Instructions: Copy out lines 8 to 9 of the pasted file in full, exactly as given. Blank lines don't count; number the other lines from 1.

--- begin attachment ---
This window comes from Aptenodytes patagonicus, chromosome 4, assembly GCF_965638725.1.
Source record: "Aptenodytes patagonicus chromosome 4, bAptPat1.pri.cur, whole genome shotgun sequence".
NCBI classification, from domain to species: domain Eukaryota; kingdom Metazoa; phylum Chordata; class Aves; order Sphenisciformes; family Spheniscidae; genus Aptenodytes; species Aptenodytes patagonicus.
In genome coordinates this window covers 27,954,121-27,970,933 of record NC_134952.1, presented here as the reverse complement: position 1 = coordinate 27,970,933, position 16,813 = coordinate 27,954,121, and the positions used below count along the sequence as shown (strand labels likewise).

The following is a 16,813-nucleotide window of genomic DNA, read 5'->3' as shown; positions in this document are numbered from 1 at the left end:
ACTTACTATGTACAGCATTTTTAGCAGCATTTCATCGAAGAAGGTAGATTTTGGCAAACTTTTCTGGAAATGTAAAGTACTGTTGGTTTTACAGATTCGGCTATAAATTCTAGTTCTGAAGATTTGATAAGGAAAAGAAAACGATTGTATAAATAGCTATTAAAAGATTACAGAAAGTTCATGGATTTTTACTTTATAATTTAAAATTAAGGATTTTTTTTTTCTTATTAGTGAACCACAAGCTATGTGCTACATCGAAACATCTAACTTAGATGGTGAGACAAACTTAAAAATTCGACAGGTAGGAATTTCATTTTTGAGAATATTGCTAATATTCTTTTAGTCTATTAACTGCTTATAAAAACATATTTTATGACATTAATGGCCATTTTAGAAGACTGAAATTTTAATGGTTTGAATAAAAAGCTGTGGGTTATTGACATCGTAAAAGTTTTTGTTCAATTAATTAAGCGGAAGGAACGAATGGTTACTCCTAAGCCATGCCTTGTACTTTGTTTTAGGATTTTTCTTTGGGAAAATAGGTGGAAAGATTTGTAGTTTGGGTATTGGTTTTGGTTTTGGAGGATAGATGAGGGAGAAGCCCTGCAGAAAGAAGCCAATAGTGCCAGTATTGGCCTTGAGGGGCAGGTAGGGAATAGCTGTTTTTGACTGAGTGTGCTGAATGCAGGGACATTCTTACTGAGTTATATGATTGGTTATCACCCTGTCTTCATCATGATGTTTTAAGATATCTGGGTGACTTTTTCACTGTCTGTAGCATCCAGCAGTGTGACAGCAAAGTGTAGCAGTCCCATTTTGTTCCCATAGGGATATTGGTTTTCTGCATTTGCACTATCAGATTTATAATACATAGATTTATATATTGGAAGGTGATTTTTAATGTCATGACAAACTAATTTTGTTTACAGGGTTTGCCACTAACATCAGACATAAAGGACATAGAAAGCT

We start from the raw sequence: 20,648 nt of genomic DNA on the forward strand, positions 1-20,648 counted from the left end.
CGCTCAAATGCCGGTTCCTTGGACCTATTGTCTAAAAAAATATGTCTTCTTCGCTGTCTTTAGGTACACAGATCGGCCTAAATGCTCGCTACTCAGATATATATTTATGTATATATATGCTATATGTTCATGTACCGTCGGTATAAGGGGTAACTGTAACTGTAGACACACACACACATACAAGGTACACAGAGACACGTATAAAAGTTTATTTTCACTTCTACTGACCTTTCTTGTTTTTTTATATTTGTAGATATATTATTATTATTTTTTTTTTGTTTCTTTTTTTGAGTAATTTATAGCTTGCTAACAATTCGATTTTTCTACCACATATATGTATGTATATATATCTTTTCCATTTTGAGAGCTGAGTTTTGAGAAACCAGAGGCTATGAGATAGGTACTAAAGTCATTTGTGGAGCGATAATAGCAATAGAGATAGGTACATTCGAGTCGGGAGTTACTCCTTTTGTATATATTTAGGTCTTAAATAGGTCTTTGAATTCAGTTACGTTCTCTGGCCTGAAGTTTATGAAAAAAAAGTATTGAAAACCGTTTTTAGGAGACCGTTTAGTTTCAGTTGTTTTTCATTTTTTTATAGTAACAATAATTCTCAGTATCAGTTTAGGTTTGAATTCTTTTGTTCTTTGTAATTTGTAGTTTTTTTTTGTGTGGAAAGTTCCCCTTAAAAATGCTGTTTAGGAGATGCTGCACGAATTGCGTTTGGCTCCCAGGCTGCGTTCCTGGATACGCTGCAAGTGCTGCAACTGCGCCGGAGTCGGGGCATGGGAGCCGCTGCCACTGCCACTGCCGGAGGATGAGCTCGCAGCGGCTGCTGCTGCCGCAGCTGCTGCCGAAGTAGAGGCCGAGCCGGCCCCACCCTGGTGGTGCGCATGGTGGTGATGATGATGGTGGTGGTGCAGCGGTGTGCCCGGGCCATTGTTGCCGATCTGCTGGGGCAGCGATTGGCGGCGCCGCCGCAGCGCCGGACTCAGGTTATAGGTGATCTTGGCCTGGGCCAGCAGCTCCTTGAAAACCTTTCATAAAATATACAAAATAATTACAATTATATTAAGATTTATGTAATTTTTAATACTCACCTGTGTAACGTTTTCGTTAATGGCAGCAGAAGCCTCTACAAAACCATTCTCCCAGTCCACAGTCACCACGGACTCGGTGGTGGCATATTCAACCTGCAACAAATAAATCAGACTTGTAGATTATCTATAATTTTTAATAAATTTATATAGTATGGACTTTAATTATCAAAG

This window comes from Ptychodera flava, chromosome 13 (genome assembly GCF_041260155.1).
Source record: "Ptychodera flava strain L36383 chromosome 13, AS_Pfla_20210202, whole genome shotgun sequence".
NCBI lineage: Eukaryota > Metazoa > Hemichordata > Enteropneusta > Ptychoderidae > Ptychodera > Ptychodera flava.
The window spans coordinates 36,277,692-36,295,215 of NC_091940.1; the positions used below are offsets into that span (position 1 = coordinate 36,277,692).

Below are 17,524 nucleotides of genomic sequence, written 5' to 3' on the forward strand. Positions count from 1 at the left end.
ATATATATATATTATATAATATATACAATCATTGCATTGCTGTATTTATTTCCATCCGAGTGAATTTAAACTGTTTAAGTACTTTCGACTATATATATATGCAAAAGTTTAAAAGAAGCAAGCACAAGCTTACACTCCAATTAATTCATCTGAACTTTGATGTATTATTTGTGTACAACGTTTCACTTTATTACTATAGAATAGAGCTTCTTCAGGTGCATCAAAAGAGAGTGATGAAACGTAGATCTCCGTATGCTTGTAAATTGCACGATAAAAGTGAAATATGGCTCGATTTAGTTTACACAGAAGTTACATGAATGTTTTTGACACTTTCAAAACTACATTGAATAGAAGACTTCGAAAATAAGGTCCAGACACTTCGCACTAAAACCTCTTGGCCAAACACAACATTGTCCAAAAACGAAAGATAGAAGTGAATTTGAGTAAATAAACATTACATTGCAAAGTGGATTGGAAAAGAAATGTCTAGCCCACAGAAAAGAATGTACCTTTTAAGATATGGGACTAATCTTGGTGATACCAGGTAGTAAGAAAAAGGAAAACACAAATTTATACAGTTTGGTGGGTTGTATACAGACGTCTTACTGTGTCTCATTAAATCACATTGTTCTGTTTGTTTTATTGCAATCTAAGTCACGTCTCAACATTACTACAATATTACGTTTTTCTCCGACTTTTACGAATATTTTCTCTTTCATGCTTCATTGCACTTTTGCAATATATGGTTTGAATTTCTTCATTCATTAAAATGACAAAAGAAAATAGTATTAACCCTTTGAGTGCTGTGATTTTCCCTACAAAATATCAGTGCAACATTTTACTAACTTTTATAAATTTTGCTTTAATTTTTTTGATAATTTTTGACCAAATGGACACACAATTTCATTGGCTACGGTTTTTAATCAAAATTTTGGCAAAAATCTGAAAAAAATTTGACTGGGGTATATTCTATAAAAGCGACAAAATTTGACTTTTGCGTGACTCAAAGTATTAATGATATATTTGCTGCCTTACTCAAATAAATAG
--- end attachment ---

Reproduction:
CGCTCAAATGCCGGTTCCTTGGACCTATTGTCTAAAAAAATATGTCTTCTTCGCTGTCTTTAGGTACACAGATCGGCCTAAATGCTCGCTACTCAGATATATATTTATGTATATATATGCTATATGTTCATGTACCGTCGGTATAAGGGGTAACTGTAACTGTAGACACACACACACATACAAGGTACACAGAGACACGTATAAAAGTTTATTTTCACTTCTACTGACCTTTCTTGTTTTTTTATATTTGTAGATATATTATTATTATTTTTTTTTTGTTTCTTTTTTTGAGTAATTTATAGCTTGCTAACAATTCGATTTTTCTACCACATATATGTATGTATATATATCTTTTCCATTTTGAGAGCTGAGTTTTGAGAAACCAGAGGCTATGAGATAGGTACTAAAGTCATTTGTGGAGCGATAATAGCAATAGAGATAGGTACATTCGAGTCGGGAGTTACTCCTTTTGTATATATTTAGGTCTTAAATAGGTCTTTGAATTCAGTTACGTTCTCTGGCCTGAAGTTTATGAAAAAAAAGTATTGAAAACCGTTTTTAGGAGACCGTTTAGTTTCAGTTGTTTTTCATTTTTTTATAGTAACAATAATTCTCAGTATCAGTTTAGGTTTGAATTCTTTTGTTCTTTGTAATTTGTAGTTTTTTTTTGTGTGGAAAGTTCCCCTTAAAAATGCTGTTTAGGAGATGCTGCACGAATTGCGTTTGGCTCCCAGGCTGCGTTCCTGGATACGCTGCAAGTGCTGCAACTGCGCCGGAGTCGGGGCATGGGAGCCGCTGCCACTGCCACTGCCGGAGGATGAGCTCGCAGCGGCTGCTGCTGCCGCAGCTGCTGCCGAAGTAGAGGCCGAGCCGGCCCCACCCTGGTGGTGCGCATGGTGGTGATGATGATGGTGGTGGTGCAGCGGTGTGCCCGGGCCATTGTTGCCGATCTGCTGGGGCAGCGATTGGCGGCGCCGCCGCAGCGCCGGACTCAGGTTATAGGTGATCTTGGCCTGGGCCAGCAGCTCCTTGAAAACCTTTCATAAAATATACAAAATAATTACAATTATATTAAGATTTATGTAATTTTTAATACTCACCTGTGTAACGTTTTCGTTAATGGCAGCAGAAGCCTCTACAAAACCATTCTCCCAGTCCACAGTCACCACGGACTCGGTGGTGGCATATTCAACCTGCAACAAATAAATCAGACTTGTAGATTATCTATAATTTTTAATAAATTTATATAGTATGGACTTTAATTATCAAAG

This window comes from Ptychodera flava, chromosome 13 (genome assembly GCF_041260155.1).